The Musée carré was designed by none other than Philippe Ledoux, who brought us so many beautiful vintage Hermès scarves.

This scarf was first issued in 1962 and pays homage to Émile Hermès‘ vast collection of art and artifacts.  The now Émile Hermès Museum, situated above the Hermès flagship store on 24 Rue du Faubourg Saint-Honoré is unfortunately not open to the public.

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Hermès 24 Rue du Faubourg Saint-Honoré, Paris, 2013

Émile Hermès’ former offices form an impressive series of wood-paneled rooms and house his vast collection, which might at first glance seem disorganized in the sense that is so varied and ranges from lapelles to paintings, model boats and coaches, walking sticks, etchings and drawings to stirrups, spurs, elaborate bits and coin purses.

A connoisseur of beauty and esthetics, Émile surrounded himself with these very objects, which inspired not just him but the two early Hermès artists,Hugo Grygkar and Philippe Ledoux.  It was perhaps here, sitting at his desk, that Émile first conceived the idea to transform the scarf, which until then a men’s accessory, into “a must have” for every woman.  The carré as we know it, was born and Hugo and Philippe drew inspiration from Émile’s vast collection and under his careful watchful eye, carrés such as the Keys,Ludovicus Magnus and Ex Libris were born.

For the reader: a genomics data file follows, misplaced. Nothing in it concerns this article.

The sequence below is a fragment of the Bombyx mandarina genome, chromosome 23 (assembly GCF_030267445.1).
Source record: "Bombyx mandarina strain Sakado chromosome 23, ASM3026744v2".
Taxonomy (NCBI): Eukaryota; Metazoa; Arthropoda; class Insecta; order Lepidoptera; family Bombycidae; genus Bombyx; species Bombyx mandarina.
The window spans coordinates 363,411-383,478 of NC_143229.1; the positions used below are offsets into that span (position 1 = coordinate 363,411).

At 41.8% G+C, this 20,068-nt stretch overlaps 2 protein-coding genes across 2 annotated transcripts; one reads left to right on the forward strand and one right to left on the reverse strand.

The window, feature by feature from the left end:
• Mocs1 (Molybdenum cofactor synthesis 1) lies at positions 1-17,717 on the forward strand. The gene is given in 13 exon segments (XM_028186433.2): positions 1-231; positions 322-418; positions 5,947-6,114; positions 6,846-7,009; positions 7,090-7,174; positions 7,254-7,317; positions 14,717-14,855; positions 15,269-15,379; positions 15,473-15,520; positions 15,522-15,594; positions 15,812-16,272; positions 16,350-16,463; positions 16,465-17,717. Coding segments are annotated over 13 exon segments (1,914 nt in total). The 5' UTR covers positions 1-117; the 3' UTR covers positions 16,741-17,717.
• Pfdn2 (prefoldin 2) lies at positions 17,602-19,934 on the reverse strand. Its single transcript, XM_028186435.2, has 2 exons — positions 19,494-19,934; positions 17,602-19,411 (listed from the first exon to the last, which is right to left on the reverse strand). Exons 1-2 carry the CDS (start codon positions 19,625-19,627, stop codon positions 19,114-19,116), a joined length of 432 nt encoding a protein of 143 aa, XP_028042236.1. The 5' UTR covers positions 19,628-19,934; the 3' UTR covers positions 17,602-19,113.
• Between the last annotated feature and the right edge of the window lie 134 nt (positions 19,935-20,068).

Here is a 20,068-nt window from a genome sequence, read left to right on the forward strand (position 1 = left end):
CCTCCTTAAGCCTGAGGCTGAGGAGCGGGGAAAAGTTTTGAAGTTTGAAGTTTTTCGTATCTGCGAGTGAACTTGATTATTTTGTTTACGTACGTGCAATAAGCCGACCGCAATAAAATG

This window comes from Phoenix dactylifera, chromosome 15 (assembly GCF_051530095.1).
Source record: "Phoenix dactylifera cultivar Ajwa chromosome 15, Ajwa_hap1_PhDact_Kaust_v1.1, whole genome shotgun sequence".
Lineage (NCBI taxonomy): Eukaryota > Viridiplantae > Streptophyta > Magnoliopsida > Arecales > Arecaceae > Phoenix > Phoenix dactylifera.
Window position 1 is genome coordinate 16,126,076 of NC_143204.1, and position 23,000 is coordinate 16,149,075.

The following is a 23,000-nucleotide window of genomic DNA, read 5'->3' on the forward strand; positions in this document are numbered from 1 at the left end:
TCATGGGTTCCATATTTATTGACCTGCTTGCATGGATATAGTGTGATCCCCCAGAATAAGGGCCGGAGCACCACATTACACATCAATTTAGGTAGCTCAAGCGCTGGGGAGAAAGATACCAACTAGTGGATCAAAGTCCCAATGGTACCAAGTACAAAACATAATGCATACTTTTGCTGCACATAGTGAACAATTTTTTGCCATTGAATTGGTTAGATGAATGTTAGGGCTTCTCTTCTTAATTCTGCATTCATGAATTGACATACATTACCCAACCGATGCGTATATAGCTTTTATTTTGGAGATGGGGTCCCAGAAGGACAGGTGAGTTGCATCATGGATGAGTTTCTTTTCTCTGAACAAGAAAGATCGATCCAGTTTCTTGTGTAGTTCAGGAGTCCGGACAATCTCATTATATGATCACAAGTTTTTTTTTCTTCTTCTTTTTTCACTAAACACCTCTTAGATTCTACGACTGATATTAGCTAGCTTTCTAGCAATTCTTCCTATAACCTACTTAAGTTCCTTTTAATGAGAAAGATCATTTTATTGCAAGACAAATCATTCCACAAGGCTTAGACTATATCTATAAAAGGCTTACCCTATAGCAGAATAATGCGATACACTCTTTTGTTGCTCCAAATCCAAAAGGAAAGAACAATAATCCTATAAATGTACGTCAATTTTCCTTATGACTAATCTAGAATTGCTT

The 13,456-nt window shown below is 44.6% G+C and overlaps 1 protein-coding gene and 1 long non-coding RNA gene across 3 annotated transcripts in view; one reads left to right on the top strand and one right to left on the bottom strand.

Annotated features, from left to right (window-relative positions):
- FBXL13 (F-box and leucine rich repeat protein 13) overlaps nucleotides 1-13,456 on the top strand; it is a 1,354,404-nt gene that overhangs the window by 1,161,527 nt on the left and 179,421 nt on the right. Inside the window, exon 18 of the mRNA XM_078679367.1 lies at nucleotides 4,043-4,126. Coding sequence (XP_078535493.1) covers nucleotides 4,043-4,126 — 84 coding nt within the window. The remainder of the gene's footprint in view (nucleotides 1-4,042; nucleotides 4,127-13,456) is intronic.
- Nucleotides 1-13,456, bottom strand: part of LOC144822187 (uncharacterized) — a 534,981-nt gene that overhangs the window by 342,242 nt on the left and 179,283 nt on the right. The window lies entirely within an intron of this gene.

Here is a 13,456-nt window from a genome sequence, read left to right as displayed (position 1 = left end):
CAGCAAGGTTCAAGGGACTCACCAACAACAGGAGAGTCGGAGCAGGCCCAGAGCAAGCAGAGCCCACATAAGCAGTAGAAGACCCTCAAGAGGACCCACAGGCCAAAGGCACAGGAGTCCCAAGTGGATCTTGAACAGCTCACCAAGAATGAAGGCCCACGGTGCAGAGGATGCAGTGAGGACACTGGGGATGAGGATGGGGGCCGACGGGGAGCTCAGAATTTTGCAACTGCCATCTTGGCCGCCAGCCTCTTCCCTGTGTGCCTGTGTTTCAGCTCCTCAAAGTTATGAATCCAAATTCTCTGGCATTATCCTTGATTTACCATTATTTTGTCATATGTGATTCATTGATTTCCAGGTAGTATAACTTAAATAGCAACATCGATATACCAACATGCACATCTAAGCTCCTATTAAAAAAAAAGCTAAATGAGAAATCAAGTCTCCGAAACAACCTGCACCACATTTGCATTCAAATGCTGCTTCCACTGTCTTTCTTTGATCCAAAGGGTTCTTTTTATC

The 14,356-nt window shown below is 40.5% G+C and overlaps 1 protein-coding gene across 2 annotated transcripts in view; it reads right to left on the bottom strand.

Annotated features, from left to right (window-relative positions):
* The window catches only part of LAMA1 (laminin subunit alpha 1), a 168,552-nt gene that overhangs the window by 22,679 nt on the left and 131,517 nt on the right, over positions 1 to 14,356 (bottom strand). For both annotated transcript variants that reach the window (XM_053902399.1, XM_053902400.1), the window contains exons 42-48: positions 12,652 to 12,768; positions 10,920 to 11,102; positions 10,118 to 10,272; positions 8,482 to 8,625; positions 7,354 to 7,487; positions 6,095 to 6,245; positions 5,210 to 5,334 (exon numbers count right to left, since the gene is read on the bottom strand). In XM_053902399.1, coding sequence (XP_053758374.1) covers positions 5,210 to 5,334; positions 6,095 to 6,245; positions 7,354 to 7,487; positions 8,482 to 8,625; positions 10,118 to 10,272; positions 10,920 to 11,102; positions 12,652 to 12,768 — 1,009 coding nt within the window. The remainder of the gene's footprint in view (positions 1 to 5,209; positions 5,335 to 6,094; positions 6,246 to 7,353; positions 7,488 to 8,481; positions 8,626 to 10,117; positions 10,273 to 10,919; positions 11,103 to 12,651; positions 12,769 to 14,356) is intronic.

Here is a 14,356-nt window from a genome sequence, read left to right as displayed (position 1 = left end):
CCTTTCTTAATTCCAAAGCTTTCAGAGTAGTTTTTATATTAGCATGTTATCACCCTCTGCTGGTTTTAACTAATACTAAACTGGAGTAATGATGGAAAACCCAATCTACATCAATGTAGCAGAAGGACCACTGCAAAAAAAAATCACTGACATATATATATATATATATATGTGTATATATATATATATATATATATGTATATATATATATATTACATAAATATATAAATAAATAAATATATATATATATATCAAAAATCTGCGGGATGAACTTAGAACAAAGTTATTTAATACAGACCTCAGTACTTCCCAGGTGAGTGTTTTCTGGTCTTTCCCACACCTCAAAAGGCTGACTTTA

The Musée also reflects Ledoux’s love of the Musée National de la Marine, which he frequented often and which also inspired many of his carrés.

The Musée is a wonderful collage of all things Hermès and Ledoux.  A beautiful scarf with nautical and equestrian items and accessories making it possibly the first themed where the surf meets the turf so to speak carré (sorry Del Mar :-))